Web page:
BPhEd(Hons 1st Class) BA PhD (Public Health)
Senior Research Fellow; HEIRU
Tim is a Fulbright Scholar (Harvard University) and a Senior Research Fellow in the Health, Environment and Infection Research Unit at the University of Otago, Wellington. His research interests include environmental health and infectious diseases. Tim’s current research investigates the potential health burden of drinking water contamination, with a focus on nitrate contamination. Tim has also contributed to the Covid-19 response through his work on digital contact tracing for multiple Government agencies.
Dr Chambers uses spatial and quantitative research methods to understand the connections between place, space and health. Tim’s research also uses innovative technological solutions – such as wearable cameras, GPS devices and Bluetooth tracking devices to understand complex human behaviour. Tim’s research agenda also has a strong equity and policy focus.
Dr Chambers completed his PhD in public health at the University of Otago in 2018. Dr Chambers also has degrees in Physical Education and Classical Studies. Tim was a research associate at Imperial College London before returning to the University of Otago in April 2020.
The potential public health burden of nitrate contamination in drinking water
There is increasing evidence linking exposure to nitrate in drinking water to multiple negative health outcomes, including colorectal cancer, preterm births and neural tube defects. In many studies, the risk of the adverse health outcome was found to occur at drinking water nitrate levels significantly lower than New Zealand’s ‘Maximum Acceptable Value’ of 11.3 mg/L nitrate-nitrogen (Drinking water Standards for New Zealand 2005 (revised 2018)).
Primary aim: to investigate the potential public health burden of nitrate contamination in New Zealand drinking water.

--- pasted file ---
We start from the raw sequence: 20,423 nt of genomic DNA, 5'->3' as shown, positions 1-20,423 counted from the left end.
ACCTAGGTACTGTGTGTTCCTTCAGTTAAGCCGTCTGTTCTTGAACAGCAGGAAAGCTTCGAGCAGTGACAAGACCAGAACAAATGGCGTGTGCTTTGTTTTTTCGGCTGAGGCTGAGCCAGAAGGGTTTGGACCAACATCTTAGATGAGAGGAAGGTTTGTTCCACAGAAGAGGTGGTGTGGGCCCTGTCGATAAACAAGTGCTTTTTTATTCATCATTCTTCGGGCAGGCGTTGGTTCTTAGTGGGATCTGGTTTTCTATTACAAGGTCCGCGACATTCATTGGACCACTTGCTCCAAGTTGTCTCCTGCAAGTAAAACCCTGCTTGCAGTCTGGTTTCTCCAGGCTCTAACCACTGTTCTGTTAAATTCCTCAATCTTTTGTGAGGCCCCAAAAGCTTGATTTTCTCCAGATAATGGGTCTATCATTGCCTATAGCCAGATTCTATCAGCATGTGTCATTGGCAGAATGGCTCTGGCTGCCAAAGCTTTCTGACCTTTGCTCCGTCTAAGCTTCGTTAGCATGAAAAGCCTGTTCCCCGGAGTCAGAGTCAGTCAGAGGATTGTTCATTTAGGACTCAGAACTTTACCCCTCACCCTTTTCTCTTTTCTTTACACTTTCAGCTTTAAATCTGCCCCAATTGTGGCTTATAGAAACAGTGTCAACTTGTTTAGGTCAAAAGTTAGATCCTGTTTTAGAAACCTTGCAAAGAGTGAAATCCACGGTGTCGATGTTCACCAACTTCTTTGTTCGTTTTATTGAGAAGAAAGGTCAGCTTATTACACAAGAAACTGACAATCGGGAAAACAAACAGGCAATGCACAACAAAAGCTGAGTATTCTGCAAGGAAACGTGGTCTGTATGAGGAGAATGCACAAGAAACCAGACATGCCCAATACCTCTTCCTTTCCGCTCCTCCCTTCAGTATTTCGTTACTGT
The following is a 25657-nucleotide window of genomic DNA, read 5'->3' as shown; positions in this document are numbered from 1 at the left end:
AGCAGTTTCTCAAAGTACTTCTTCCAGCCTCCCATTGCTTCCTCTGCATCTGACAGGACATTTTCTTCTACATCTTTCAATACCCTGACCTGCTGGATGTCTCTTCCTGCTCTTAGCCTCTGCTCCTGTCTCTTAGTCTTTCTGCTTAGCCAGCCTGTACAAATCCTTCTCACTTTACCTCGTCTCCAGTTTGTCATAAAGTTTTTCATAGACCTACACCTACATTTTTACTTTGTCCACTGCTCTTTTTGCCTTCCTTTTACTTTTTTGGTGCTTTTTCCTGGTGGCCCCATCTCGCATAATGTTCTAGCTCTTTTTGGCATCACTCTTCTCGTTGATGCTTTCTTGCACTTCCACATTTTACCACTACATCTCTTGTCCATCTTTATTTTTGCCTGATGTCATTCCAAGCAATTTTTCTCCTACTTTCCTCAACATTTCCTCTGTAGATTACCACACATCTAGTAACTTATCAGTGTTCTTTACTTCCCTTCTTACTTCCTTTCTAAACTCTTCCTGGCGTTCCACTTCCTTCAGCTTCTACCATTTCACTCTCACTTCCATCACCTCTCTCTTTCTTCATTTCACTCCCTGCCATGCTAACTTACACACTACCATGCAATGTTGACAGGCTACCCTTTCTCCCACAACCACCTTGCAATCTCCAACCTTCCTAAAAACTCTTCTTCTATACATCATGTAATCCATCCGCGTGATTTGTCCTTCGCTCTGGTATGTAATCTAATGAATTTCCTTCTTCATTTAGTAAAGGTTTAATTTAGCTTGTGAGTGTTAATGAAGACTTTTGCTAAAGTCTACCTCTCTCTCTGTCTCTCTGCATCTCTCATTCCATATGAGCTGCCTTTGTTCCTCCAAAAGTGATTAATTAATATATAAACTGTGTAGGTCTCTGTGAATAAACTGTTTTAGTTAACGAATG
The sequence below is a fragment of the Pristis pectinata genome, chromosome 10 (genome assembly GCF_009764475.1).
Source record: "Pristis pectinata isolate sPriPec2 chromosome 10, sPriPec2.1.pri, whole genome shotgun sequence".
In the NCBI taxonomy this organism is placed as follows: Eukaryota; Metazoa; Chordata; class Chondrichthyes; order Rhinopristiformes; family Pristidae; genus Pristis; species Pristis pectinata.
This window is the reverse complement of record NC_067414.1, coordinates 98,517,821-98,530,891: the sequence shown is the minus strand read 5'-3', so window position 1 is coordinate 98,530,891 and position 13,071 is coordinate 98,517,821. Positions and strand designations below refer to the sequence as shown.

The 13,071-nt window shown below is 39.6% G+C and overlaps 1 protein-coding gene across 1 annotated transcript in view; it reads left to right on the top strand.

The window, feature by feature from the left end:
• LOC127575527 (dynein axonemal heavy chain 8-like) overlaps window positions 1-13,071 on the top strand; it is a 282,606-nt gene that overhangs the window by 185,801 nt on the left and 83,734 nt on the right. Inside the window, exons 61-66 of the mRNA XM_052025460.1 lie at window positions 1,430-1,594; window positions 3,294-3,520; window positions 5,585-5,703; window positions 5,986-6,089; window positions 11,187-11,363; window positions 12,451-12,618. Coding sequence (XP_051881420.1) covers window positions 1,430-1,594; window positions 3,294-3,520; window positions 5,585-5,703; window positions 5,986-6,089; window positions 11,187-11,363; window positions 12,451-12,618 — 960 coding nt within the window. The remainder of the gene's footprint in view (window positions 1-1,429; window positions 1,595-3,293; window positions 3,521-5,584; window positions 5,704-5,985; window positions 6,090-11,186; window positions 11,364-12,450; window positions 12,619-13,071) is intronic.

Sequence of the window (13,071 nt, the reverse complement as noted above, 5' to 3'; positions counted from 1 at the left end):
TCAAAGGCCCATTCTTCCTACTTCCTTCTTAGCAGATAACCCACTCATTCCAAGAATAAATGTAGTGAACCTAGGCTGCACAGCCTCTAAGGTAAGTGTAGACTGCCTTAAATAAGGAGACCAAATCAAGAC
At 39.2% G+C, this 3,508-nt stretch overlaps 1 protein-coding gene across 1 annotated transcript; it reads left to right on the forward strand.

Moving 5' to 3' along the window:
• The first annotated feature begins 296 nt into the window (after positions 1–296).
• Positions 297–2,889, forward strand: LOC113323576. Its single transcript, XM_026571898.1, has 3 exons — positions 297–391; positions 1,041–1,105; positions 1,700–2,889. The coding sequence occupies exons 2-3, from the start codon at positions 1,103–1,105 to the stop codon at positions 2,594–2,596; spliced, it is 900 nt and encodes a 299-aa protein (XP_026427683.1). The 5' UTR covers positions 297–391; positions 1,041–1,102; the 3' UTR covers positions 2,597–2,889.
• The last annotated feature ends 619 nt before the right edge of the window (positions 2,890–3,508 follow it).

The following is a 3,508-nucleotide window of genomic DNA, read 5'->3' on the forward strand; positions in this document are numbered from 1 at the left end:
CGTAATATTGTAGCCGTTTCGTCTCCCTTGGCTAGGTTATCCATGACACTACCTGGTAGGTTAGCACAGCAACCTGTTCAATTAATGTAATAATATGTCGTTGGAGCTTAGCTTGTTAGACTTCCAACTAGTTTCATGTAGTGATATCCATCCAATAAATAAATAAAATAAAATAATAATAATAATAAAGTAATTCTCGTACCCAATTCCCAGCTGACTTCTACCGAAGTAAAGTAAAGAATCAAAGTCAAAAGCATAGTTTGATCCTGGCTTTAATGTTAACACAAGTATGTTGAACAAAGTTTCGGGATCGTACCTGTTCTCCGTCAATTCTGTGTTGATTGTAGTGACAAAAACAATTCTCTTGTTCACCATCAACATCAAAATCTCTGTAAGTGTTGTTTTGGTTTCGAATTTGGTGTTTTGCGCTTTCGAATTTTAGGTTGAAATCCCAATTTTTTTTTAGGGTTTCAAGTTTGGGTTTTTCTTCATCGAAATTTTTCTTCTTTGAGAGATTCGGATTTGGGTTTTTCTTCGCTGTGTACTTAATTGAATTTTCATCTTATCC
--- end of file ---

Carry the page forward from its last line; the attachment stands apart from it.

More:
Interventions to reduce alcohol’s harms to health: a modelling study
Alcohol consumption is a substantial health risk factor and is ranked seventh globally and fifth for the NZ population as a cause of morbidity and mortality in 2016. A wealth of international studies identify benefits from diverse alcohol interventions and the World Health Organization’s (WHO’s) SAFER framework identifies highly effective strategies for governments to adopt. However, this evidence does not provide decision-makers with the information they require. The types of information that would really assist decision makers include answers to questions like:
“Which interventions will achieve the biggest health benefits if implemented in NZ?” and “Which will have the biggest impact in reducing health inequalities?”
Primary aim: Investigate the potential health impacts and health system cost impacts of key alcohol interventions for Māori and non-Māori.
Digital contact tracing: Trials of a Bluetooth-enabled contact tracing card
Speed and accuracy of contact tracing are key to controlling COVID-19 outbreaks. Contact tracing breaks the chains of human-to-human transmission through the identification and quarantining of people exposed to a confirmed COVID-19 case. Traditional contact tracing is labour intensive, reactive and not easily scalable. Digital contact tracing (DCT) uses technology to track and trace contacts to address the limitations of manual contact tracing. Modelling studies assessing DCT show a reduction in secondary cases if these solutions are used together with other public health measures. However, to date, there is limited empirical evidence demonstrating the efficacy of DCT solutions. Further, large questions around the acceptability and privacy of these solutions remain.
Primary aim: to assess the acceptability and efficacy of a Bluetooth-enabled contact tracing card.